2019 is coming to an end. And it is likely that it will be remembered for some key milestones in European basketball which have a direct impact on national leagues and a vast majority of the clubs that are not competing at the highest level in Europe. For the first time in the history of European basketball, participation to the continent’s top-tier competition was detached from the sporting performance in any of the domestic leagues in Europe. Number of participants in that competition was increased to 18 (from 16 last year) which added additional pressure to the overall competition calendar in an Olympic season. And also for the first time, a major team like Olympiacos is playing only in Euroleague after being relegated to the second division in Greece. All these developments are deemed to have (intentionally or not) an adverse impact on the local leagues and teams that are not a Euroleague-participant.
While this might hold true in certain aspects, the main reaction to these developments should not only be criticism and doing nothing else. In the contrary, domestic leagues and teams should act strategically and start developing a playbook which should be aiming at finding alternative ways of sustainable growth and increasing popularity in local competitions.
Below are ten suggestions for the managers of local leagues and teams to achieve that goal:
1) Believe in the growth potential of basketball
Basketball is the second most popular sport globally and in many of the European countries. And it is growing with huge potential for further growth in the upcoming years. Whatever decision you take, this fact should be the overarching guide to you and your organizations. You can take the right strategic steps, only if this fact is realized by you and your teams.
2) Change your mindset
No sponsor, no company, no federation, no government institution etc. have the obligation to support you. They just don’t. You need to focus on the value that your organization will be generating for each stakeholder rather than taking a passive role and just waiting for “donations” to your organizations from “sugar daddies” or government bodies which may not have the same goals as your team does. Your main duty is to define, produce, present and sell a product in the best way you can to the best-matching audience that you can attract. The main product that you should focus on is the home-games that your team plays. And at the beginning not even all home-games should be targeted, rather some key games which must be “sold out” to the right “fans”. And never forget, as in any other business, the tickets do not sell themselves. Selling is an important activity which requires systematic efforts.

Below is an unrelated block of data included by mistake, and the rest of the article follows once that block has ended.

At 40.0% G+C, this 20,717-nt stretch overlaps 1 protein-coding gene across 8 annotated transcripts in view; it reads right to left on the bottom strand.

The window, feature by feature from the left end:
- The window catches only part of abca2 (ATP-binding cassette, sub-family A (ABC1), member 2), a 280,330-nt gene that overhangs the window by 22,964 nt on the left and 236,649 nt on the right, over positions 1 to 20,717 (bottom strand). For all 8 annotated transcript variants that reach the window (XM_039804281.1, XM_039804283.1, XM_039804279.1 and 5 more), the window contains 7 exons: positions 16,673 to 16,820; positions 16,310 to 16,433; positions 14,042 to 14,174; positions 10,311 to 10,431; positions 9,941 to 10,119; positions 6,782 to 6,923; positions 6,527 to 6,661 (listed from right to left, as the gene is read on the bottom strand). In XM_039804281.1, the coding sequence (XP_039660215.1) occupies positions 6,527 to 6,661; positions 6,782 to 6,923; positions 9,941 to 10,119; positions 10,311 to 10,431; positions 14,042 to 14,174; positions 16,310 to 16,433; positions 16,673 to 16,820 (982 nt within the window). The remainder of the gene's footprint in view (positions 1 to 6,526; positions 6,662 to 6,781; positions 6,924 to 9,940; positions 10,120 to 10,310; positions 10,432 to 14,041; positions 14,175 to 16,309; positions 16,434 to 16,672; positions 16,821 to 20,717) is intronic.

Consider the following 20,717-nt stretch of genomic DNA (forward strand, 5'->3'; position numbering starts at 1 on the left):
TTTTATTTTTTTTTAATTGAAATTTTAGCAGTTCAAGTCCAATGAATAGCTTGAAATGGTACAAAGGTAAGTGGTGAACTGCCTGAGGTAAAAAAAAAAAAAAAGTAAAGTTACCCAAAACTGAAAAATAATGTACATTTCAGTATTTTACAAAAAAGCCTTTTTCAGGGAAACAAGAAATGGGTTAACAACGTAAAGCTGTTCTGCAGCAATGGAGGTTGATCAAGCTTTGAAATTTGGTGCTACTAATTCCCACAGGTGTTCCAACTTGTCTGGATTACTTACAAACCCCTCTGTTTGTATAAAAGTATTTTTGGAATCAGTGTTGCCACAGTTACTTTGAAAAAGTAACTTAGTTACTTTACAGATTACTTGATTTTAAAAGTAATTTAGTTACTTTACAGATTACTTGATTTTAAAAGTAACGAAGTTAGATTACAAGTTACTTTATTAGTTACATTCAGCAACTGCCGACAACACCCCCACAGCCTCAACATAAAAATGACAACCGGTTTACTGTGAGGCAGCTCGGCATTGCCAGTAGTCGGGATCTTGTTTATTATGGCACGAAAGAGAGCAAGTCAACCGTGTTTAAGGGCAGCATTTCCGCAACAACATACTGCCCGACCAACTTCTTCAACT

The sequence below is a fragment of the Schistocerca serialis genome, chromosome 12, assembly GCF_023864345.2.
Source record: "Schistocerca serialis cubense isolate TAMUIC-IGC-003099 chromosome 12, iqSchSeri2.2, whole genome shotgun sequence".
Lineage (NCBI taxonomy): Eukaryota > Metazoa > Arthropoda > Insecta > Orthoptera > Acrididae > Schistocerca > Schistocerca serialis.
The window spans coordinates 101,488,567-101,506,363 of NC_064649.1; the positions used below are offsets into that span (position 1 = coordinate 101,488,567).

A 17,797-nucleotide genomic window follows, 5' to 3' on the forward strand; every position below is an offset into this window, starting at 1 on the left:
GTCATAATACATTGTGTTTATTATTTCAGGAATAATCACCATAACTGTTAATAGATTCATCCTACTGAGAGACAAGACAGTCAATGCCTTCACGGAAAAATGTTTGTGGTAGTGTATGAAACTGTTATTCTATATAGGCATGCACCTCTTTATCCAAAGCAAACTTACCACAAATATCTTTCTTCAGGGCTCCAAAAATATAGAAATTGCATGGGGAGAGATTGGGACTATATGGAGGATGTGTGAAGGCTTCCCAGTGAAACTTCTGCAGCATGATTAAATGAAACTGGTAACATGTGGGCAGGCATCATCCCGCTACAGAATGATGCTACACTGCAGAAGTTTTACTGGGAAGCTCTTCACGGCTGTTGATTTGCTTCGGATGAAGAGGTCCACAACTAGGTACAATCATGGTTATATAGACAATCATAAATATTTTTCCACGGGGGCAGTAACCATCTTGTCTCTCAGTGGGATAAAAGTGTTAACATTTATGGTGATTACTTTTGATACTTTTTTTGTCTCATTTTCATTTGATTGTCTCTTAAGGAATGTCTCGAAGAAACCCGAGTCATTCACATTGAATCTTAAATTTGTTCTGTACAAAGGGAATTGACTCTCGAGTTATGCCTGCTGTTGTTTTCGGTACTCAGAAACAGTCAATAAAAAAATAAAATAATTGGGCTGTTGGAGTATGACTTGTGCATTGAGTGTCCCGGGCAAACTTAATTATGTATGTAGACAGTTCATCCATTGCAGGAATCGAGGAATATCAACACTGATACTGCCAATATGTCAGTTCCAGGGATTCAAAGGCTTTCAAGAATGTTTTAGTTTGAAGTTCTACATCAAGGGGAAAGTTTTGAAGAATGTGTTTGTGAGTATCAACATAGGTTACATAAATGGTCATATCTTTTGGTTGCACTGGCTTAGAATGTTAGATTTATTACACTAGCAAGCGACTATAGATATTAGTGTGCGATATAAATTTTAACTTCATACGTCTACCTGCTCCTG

3) Integrate your sporting goals into your “business” goals
You should always know the business context of any sporting goals that you might set for your organization or any decision you make. The main guiding principle should always be: You can only spend as much money as you are capable of earning. Your budget should have a direct impact (as an important constraint) on defining your season goals from a sporting perspective. And vice versa… This requires deploying certain tools and techniques such as scenario planning and different budgeting methods. It also requires for instance having some key capabilities such as an effective scouting system and network as well as a solid youth development program (pls see below for more details). But again, the overall rule is your sporting goals should always be in full synch with your business goals.
4) Know your “fans”
Changing your mindset as discussed above also includes a shift in the way you see your fans. While it is important to always appreciate the “devotion” and “passion” as well as the “loyalty” of your supporters, it is extremely important to see them also as “customers”. This should definitely not mean that you should always prioritize the commercial side of basketball. However, completely ignoring your fans’ expectations and preferences will not definitely help you sell tickets. For that purpose, it is a must that you have a clear idea about the profile of your fans. Don’t forget, you would not be doing such a profile analysis for your internal purposes. Instead, it has to be done as an evidence of the value that your organization can create for some key stakeholders such as sponsors. Therefore, do not listen to those managers who argue that they would already know their audience very well and there would not be a need for performing an in-depth analysis of your fan base. The point that they are missing is: Unless you put it on paper in a convincing way, it has no value for gaining potential partners and sponsors.
5) Redefine your (sponsoring) strategy